Day 2 – Bath

Bath Travel Blog

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Sept. 12, 2007:  Day 2 – Bath


            Helene made coffee and toast in the morning.  We were headed to Bath that day.  She used to live there, and was willing to show me around on a historic and personal tour free of charge.  The amount of hospitality this woman showed me still amazes me. 

            The train from Bristol to Bath cost 5.

50£ and took less than an hour.  When we exited the train station in Bath my jaw dropped at the beautiful Georgian architecture.  The whole town seemed to share the same style, with all the buildings having an off-white color, and the roofs being a reddish-brown color.  You could tell it was a wealthy town by how people dressed and all the nice shops lining the streets. 

            The first place we went to was the Bath Abbey, which is one of the oldest Christian worship sites in England.  Some sort of Christian-dedicated building has stood in that spot since around 750 AD.  The inside of the abbey was just as beautifully designed as the outside, with huge and intricate stained glass windows, and vaulted ceilings well over one hundred feet high.

  The interior walls were lined with plaques naming people who were buried beneath the church in the vaults.  There was a small museum attached on the outside dedicated to the history of the church that we also visited.  All of this was free!

            Helene knew just where to take an interested tourist.  She next took me to the Roman Baths which are right next to the Bath Abbey.  There were people lined up to eat at the restaurant there, but she took me right past the line and into the eating area, past the tables and to a small fountain with a table in front and a sign reading “Spring Water 50p”.  We each had a glass of the warm spring water and clinked glasses in cheers.  It might have been the placebo affect, but I really did feel better after drinking the ‘mineral rich’ water.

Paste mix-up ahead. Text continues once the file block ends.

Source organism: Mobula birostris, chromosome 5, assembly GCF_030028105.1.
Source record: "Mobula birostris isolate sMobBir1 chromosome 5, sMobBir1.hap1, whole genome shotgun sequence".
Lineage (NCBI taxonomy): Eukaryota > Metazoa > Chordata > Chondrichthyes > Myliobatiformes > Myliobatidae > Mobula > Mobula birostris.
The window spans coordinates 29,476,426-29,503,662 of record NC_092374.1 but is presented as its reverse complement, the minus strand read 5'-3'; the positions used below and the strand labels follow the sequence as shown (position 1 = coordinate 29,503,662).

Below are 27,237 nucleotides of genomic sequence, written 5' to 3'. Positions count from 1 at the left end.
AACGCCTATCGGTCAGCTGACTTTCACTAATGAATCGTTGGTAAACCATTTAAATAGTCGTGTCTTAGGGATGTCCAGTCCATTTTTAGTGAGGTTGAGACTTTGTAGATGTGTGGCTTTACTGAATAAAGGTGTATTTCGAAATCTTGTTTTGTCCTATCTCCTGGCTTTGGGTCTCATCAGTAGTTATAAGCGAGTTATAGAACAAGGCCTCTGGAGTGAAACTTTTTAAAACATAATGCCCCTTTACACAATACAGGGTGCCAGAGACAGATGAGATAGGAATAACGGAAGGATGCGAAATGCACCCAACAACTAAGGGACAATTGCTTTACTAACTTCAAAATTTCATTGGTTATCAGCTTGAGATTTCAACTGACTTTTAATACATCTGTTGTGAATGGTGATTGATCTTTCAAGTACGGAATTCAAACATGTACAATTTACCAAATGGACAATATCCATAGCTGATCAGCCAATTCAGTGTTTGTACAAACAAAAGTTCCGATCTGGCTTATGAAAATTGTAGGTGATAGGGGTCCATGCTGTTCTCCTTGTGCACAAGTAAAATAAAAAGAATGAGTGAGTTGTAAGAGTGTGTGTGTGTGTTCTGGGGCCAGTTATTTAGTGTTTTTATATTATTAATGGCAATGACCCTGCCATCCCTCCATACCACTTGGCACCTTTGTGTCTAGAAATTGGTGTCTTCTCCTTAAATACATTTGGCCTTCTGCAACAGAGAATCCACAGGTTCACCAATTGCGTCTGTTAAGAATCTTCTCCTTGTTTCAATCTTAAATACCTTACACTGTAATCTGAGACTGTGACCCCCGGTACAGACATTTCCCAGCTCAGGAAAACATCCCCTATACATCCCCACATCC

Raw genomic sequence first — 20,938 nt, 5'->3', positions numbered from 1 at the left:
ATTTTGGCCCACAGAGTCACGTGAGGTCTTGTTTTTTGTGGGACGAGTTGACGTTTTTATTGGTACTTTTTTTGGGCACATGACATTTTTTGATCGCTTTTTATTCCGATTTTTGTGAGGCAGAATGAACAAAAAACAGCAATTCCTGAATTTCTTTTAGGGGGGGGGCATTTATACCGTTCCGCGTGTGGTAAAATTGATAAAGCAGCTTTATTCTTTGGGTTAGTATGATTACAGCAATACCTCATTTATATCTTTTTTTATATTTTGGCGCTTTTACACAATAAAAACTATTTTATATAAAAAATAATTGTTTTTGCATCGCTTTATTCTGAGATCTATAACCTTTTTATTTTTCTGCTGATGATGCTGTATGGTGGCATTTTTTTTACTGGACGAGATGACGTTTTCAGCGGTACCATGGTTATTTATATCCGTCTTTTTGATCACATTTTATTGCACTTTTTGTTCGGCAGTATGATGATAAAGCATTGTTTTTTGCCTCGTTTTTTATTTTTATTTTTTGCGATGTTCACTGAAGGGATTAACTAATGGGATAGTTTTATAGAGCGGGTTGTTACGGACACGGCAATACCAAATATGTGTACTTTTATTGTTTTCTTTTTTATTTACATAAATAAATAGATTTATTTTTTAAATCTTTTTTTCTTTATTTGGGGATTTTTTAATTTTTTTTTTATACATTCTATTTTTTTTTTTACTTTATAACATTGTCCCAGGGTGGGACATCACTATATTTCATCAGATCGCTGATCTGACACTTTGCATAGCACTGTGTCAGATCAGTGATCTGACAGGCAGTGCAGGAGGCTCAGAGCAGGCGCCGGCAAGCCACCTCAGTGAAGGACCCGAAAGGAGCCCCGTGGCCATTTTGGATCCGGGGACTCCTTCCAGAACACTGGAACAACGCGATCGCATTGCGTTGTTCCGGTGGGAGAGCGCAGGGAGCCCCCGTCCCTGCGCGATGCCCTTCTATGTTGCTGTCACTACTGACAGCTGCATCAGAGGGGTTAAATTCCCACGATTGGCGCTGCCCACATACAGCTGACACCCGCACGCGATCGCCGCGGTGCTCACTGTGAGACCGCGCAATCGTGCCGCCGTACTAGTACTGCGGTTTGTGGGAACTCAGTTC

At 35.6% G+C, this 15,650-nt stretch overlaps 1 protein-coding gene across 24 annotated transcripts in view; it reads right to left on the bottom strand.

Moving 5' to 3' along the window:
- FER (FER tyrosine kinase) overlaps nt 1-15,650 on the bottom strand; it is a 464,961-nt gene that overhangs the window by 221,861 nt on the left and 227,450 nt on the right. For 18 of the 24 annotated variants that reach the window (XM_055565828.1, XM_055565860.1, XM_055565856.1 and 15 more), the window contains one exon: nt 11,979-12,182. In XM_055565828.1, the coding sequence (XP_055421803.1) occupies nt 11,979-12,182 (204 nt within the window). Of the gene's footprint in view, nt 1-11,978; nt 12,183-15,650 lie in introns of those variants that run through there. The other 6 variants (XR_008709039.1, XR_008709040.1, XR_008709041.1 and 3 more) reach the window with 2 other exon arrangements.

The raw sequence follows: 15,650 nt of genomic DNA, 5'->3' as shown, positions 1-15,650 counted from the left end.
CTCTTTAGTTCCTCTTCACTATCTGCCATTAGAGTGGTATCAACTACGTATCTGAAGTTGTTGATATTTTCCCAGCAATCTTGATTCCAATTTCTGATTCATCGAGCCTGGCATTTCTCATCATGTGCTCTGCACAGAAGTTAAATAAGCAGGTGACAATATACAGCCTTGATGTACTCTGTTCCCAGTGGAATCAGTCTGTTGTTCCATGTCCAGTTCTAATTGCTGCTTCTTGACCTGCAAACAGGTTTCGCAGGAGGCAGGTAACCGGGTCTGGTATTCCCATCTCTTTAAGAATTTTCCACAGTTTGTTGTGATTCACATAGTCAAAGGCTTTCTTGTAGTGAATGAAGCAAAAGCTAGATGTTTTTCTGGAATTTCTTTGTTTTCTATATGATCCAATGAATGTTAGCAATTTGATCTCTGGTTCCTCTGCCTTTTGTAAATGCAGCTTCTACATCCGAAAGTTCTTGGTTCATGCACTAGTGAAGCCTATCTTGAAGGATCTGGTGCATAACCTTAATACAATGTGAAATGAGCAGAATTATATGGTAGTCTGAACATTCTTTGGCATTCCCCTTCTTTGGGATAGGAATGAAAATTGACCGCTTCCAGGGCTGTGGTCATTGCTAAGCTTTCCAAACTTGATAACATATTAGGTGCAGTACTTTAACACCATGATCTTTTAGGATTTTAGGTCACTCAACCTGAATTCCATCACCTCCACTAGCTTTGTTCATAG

We walked past two famous buildings, one designed by the father of the other; The Royal Crescent by John Wood Jr.

and The Circus by John Wood. 

            Along this tour Helene told me tidbits of very interesting historic information like how they made the ceilings very tall to accommodate the tall hair-dos of wealthy woman, some of which had bird-cages with live birds in them.

            We stopped and ate potato balls that consisted of fried potato balls with spices mixed in.  They are one of many types of Indian foods that have made their way over to England due to the fact that India used to be a colony of England.  Helene told me that Indian food is currently the most popular food in England.

            What better to wash the potato balls down with than a pint?  Helene took me to The Bell where she used to bartend a few years ago, and where some famous jazz musicians have played.  She hadn’t been in there since she left Bath a few years ago, and still knew the bartender working.  She chatted it up a bit, catching up on the local gossip, and then we refreshed ourselves.

            Since I paid for the drinks at The Bell, Helene said it was only polite for her to buy me one.  I said “You don’t have to do that!”, but she insisted.  I don’t know if it’s Couchsurfing women, or European women, but they can’t take no for an answer.